BEYOND THE ROCKS, 1922
Starring Gloria Swanson, Rudolph Valentino, Edythe Chapman, Alec B Francis
Love, duty, and the scent of narcissus. Theodora, a young and penniless aristocrat, marries a much older man, self-made millionaire grocer Josiah Brown, so that her father and spinster sisters can live comfortably. Soon after the wedding, she finds herself falling in love with Hector, the Tenth Earl of Bracondale, a playboy she encounters on the social circuit of the very rich -- in the Swiss Alps, Paris, London, and the English countryside. Hector is attracted to her as well. Theodora must choose between love and duty, and then Josiah and Hector must make choices of their own.
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There’s a story, perhaps apocryphal, about Gloria Swanson being cast in Beyond the Rocks. She had allegedly been indulging in some diva behavior, an accusation which is often producer speak for requesting a raise or better scripts. One can almost hear her pleading: “Oh no, please, Mr. Lasky, anything but Valentino!”
If true, she got her revenge several times over. She and Valentino shared a warm friendship. Lasky and Paramount had to pay two star salaries for one film, a practice they avoided till the Thirties. She certainly got a well-written scenario. And the costumes!
The discovery and restoration of Beyond the Rocks almost reads like an apocryphal story itself. One day a private collector donates his stash of reels to the Nederlands Filmmuseum. As preservationists poke through the collection, they discover the gunky, damaged reels of a long-lost gem. The museum painstakingly restores a print and Milestone Films distributes the film in 2005 to a buzz worthy of an original release. Everyone lives happily ever after.
The plot is a simple one. Swanson plays Theodora Fitzgerald, a teenager who lives in the English countryside with her impoverished family. Valentino plays the playboy Hector, the tenth Earl of Bracondale, who, the card tells us, inherited his title from a long line of English noblemen and his passionate love of life and beauty from a high-born Italian grandmother.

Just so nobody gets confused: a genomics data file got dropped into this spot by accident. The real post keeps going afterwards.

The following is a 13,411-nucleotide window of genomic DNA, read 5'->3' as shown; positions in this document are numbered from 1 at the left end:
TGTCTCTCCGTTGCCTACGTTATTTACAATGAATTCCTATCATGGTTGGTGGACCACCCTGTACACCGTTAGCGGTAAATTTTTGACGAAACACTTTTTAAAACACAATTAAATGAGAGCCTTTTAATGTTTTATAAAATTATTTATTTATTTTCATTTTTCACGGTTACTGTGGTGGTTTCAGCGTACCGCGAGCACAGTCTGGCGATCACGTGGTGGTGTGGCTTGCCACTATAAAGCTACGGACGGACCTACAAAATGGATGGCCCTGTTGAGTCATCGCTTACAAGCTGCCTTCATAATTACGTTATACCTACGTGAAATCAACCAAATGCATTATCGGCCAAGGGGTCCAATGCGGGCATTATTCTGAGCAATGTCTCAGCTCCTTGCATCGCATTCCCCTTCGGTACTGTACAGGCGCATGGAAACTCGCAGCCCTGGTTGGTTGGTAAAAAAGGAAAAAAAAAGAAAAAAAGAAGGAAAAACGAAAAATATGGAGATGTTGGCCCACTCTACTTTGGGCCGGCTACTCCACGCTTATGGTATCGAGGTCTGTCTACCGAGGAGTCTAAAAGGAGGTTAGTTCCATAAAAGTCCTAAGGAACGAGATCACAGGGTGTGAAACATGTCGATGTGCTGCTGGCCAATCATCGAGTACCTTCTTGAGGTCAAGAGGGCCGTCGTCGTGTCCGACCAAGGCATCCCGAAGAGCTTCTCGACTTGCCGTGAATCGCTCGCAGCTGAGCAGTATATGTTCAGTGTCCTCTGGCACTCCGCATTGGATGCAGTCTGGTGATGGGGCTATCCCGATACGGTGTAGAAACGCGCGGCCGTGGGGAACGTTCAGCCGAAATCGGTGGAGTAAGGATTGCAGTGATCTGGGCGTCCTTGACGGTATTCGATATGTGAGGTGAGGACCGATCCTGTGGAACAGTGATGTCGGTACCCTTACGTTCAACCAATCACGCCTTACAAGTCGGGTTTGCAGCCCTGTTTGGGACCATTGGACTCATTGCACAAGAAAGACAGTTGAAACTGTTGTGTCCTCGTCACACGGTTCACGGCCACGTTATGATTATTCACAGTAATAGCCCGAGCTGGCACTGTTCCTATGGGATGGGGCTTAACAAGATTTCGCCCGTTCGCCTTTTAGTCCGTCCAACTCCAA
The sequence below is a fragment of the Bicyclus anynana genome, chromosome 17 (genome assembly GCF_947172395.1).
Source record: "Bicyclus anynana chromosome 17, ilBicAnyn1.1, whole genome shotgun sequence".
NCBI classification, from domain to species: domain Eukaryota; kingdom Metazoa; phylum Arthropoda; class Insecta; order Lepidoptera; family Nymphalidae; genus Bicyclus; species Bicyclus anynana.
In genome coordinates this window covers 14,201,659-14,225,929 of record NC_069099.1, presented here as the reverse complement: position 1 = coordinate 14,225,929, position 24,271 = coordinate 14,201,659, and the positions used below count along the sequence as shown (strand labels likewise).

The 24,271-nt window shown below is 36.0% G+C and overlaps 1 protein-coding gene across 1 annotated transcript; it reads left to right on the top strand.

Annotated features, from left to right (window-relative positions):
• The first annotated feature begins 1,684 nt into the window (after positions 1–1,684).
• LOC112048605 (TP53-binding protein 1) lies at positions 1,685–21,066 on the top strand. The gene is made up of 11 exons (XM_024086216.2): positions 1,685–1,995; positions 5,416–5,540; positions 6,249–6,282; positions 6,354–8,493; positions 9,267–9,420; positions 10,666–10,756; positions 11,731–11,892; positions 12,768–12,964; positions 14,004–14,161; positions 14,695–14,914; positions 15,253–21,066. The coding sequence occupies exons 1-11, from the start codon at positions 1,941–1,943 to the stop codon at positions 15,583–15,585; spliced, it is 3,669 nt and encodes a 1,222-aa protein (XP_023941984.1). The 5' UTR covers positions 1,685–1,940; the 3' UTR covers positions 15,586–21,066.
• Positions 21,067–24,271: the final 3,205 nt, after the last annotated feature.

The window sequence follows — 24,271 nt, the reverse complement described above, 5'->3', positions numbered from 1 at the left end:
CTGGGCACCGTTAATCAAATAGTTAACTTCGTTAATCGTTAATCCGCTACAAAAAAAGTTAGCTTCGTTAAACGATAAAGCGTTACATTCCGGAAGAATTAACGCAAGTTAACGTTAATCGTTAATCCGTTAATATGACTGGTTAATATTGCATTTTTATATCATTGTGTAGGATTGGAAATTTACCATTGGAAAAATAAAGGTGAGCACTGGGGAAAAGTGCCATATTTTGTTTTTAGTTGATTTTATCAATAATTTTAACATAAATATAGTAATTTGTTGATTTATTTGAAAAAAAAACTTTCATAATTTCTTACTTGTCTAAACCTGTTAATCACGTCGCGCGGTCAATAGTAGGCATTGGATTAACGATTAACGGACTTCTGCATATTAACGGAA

The film opens with Theodora capsizing the small boat she is rowing. Without a moment’s hesitation, the tenth Earl of Bracondale jumps in, fully dressed, to save her. This brief encounter is soon forgotten and another man, an older millionaire, Josiah Brown (Robert Bolder), enters her life. Theodora doesn’t love him, but she will do anything to help restore her beloved father’s fortune. In perfect consistency with the values of that era, she marries Brown.
Then, on her honeymoon at a Swiss chalet, she slips while climbing the Alps. Lord Hector rescues her once more, this time from considerable danger as she dangles from the rocks. Smitten, he follows her to London and asks his sister (June Elvidge) to befriend her. Their feelings deepen until finally, at his sister’s house party, Hector pleads with Theodora to go away with him. She confesses her love, but will not compromise her honor.
When Brown is called to London on business, with her willpower waning, she decides to join her husband. She writes two letters, one to Hector, one to Brown, both of which she puts in a small mail box on a table in the foyer.
But she is being watched by a woman (Gertrude Astor) who bears an unrequited flame for Hector; she filches the letters and switches the envelopes. After receiving the wrong letter, Valentino bravely goes to Brown and says that he is leaving England for a long time. But Brown writes a letter of his own, telling Theodora that he has decided to join an archaeology dig that he has funded in hopes of earning a title.
Despite her great love for Hector, Theodora is shocked that her husband has left on the dangerous expedition. She and Hector follow Brown to the Sahara (can’t get away from those burning sands). Not wanting to spoil the ending, let’s leave at the final title card: “Darling, we have passed the rocks and there are the safe waters beyond.” You’ll have to watch the film to learn which of her lovers speaks these words to her.
Except for the dated plot, no silent screen excesses mar this movie. Both Swanson and Valentino were capable of giving subtle, nuanced performances, and under Wood’s direction, they did. There was a certain lack of fire between the two leads, very similar to Julia Roberts and Hugh Grant in Notting Hill. But like Roberts and Grant, both stars glowed enough on their ownand make it easy to see why they were two of the top actors of their day.